Class Notes | Obituaries
Showing class notes submitted in last 6 months by graduates in 2004
Noelani Sallings '04 has been elected to the board of the Santa Clara Unified School District. Sallings helped organize “Walk for Education” to raise awareness of budget cuts and was a key contributor to the reorganization and redirection of the Santa Clara Schools Foundation, for it to focus on working more directly with the children they fund and improve their fundraising results.
Carol Reiley ’04 has written a children's book, Making a Splash. Combining her engineering problem-solving skills with a desire to help kids unlock their potential, Reiley tested drafts of her book in classrooms and homes across the country before crowdsourcing its publication. For now, Reiley hopes Making a Splash will help young readers understand that “it’s not about how smart you are; it’s about how smart you can become,” and to view failure as a stepping stone to greater things, not a stumbling block. Read more in fyi.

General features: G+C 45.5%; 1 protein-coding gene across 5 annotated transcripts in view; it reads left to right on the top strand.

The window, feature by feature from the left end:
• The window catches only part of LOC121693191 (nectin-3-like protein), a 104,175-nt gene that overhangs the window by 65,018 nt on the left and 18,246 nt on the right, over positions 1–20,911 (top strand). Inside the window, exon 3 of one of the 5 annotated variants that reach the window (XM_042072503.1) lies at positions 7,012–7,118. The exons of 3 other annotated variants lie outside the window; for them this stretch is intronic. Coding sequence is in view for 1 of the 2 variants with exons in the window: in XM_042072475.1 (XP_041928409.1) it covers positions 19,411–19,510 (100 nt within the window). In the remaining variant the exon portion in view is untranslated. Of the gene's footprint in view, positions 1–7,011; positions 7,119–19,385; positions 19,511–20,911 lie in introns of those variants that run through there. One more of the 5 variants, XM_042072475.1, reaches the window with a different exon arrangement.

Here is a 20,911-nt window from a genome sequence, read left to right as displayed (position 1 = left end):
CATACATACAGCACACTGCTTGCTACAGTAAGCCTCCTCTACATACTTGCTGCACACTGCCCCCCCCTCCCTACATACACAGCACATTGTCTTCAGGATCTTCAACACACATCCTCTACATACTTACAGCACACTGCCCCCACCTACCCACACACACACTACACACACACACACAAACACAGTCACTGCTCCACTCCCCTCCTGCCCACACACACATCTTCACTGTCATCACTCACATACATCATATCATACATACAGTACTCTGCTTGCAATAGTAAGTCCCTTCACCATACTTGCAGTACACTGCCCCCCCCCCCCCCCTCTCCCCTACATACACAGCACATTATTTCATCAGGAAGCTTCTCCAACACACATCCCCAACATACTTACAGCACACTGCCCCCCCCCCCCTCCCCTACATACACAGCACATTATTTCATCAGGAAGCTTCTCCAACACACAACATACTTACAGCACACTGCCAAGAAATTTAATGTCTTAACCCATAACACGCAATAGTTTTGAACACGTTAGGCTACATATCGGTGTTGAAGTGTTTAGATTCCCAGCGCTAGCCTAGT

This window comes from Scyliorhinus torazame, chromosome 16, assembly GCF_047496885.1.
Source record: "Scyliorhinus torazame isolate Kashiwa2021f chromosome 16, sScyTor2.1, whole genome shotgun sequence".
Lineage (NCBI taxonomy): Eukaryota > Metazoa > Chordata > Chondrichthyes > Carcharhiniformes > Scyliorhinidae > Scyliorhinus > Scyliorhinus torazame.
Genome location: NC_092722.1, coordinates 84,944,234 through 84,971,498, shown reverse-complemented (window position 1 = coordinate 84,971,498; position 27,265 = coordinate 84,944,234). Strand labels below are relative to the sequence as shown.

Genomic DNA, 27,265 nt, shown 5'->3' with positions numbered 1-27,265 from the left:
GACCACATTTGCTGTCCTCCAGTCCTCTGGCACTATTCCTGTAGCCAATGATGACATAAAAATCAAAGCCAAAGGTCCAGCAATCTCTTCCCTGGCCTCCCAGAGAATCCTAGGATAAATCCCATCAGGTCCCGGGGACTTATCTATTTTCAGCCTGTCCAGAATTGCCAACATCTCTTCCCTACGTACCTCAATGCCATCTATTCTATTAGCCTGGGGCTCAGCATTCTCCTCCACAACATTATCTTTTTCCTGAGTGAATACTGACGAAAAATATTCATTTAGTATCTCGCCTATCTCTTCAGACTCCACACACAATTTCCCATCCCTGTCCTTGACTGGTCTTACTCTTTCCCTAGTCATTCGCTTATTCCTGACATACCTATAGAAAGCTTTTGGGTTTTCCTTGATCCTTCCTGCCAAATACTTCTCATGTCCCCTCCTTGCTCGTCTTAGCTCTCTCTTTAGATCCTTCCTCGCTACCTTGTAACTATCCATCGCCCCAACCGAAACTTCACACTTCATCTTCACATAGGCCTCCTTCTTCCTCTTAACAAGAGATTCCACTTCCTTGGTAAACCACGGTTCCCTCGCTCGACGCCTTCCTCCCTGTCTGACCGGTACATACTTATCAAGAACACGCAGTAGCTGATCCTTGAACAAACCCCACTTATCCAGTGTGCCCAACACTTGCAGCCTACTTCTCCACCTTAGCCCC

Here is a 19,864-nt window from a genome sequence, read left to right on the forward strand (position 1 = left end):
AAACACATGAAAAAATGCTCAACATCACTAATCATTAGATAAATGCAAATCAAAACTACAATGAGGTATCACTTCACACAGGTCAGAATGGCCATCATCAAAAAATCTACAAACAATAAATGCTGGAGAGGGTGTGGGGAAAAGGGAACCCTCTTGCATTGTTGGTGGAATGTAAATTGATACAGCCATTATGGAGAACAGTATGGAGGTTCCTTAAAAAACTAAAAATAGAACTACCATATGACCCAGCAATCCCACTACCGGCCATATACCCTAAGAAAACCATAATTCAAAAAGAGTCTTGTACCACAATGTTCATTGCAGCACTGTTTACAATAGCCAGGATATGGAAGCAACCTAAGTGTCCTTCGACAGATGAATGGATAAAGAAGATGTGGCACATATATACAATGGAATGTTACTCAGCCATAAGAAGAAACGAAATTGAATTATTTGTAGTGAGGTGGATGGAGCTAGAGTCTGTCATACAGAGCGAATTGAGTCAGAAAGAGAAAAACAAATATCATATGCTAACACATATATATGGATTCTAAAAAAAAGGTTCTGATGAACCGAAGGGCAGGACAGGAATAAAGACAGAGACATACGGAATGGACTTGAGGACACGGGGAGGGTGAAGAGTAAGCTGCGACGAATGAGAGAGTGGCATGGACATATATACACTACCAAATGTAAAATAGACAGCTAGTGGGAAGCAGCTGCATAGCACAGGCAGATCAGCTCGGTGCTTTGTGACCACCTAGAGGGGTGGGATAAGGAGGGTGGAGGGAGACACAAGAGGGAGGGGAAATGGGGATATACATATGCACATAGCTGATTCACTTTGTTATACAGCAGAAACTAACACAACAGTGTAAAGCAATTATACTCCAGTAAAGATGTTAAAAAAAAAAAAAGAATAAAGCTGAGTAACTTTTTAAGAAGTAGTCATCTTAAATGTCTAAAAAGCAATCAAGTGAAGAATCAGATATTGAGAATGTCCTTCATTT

Sara (Pfaff) Lee ’04 and Matt Lee ’04 welcomed their second child, daughter Brooke Emerson, on Aug. 12, 2014. Brooke joins big brother Parker, 3.
Norman Gunther ’59, Ph.D. ’04, continues to be part of SCU's Department of Electrical Engineering’s Electron Devices Laboratory, which has advanced world-class research and scholarship in the areas of electronic devices, materials, and their manufacturing technologies. Gunther collaborates with fellow graduates of the program, advancing the methodologies used to characterize surface nanostructures of thin films used in semiconductors, and advising current graduate students as an applied mathematician.
Stephen Chesterton ’04, Emily Sargent Chesterton ’04, and big brother Peter (age 3) welcomed Grace Elizabeth into the world on Sept. 22, 2014. The family lives in Rockville, Maryland.
Karen Dazols Albers ’04 and Joe Albers ’02 welcomed their son Lucas into the world this past April. Karen is a kindergarten teacher in Sunnyvale. Joe serves as founding Principal of Cristo Rey San Jose Jesuit High School, which opened this fall. Cristo Rey prepares low income students for college through a unique model of education where students work one day a week for companies and non-profits. They live in San Jose.